CHARLESTON, W.Va. -- West Virginia's lawmakers have had a busy 46 days in the Legislature, but the 2014 session is beginning to wind down.
Both Democrats and Republicans say they're pleased with how the session has progressed, even though much of the focus has remained on the aftermath of the Jan. 9 chemical spill. Delegate Meshea Poore, D-Kanawha, said despite the focus on the spill and resulting legislation, the House of Delegates has moved forward on a variety of other bills.
"I think there's been a lot of good things happening this session," Poore said. "With the unfortunate chemical spill on January 9, a lot of this session was focused on water protection. I think that's something we need to do.
"A lot of time on both sides have been put into making sure we have a strong piece of legislation that will protect communities from future problems and shed some light on things we need to do in our counties and our cities to make sure we have prevention plans in place for situations just like this, whether it be weather, whether it be chemical or whatever it may be.
"That's where there is a positive from something that affected 300,000 residents in West Virginia."
Although both chambers have worked to push legislation to protect water resources, regulate aboveground storage tanks and help small businesses with economic losses, members have also paid attention to other issues.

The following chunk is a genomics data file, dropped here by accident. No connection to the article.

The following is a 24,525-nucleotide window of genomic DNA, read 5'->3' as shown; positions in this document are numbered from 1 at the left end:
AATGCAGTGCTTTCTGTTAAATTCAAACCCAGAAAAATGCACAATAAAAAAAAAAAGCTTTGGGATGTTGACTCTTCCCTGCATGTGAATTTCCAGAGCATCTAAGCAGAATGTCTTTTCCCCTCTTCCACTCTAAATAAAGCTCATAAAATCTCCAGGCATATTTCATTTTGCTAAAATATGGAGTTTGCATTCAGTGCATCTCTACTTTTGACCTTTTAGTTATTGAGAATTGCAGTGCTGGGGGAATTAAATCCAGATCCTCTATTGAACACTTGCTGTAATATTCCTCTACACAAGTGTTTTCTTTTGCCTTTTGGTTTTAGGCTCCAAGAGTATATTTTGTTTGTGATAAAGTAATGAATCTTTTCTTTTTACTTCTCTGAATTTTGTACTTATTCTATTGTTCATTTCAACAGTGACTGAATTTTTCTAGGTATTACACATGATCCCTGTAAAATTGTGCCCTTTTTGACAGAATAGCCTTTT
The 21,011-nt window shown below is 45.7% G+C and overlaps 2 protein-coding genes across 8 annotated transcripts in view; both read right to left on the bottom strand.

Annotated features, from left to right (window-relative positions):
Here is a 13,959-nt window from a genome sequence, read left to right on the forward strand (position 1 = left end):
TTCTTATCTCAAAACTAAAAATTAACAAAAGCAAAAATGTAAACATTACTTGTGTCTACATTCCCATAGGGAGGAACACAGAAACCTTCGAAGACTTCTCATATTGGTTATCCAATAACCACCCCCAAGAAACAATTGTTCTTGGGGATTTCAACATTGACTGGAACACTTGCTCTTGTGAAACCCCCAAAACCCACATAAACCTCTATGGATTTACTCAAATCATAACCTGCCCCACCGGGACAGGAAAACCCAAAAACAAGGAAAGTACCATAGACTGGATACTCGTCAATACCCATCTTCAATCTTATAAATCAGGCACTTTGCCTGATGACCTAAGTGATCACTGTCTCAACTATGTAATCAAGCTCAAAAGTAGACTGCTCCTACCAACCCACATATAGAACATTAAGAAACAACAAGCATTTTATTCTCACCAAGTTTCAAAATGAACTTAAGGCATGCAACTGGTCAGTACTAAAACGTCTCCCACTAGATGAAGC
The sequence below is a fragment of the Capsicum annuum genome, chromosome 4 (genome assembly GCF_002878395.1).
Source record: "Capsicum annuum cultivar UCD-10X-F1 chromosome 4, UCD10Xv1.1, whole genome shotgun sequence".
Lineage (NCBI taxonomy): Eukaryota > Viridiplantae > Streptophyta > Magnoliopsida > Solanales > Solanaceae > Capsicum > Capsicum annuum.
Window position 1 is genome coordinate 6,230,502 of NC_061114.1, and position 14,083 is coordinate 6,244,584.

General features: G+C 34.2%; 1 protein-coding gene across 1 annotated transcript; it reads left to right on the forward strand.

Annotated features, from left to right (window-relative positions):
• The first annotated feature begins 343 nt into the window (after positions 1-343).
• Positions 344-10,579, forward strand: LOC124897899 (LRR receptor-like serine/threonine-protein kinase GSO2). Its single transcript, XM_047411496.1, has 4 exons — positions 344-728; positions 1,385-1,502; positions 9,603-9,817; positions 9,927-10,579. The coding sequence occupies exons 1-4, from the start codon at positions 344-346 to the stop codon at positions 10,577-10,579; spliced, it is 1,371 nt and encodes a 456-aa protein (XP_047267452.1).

"We also have had some things in regard to child abuse and neglect, making sure we protect our children, making sure those cases are looked at with a little bit more scrutiny," Poore said. "I think that's a positive."
In the Senate, members have been working on health and education bills, as well as the Future Fund, which passed Friday. But Sen. Chris Walters, R-Putnam, said many bills are still awaiting action.
"We've discussed a lot of good issues, but there is action that needs to be taken, of course," he said. "We're coming up on the end of the crossover period so I have hopes a lot has been done in the House that will send over to help with the economic shape of our state."
The crossover period is when bills pass out of their houses of origin and "cross over" to the other chamber for consideration. The deadline for bills to cross over is Wednesday. Whatever bills don't cross over are considered dead. That leaves about a week and a half for bills to make it through committee and onto the chamber floor for a vote--meaning lawmakers will be busy.
"It's already started," Poore said. "That's kind of what's expected the last two weeks. You come in and do what you're supposed to do for the people of West Virginia. Yes it will be busy but it will be a lot of hard work fighting for the things that we believe are necessary to move our state forward."
The session ends at midnight March 8.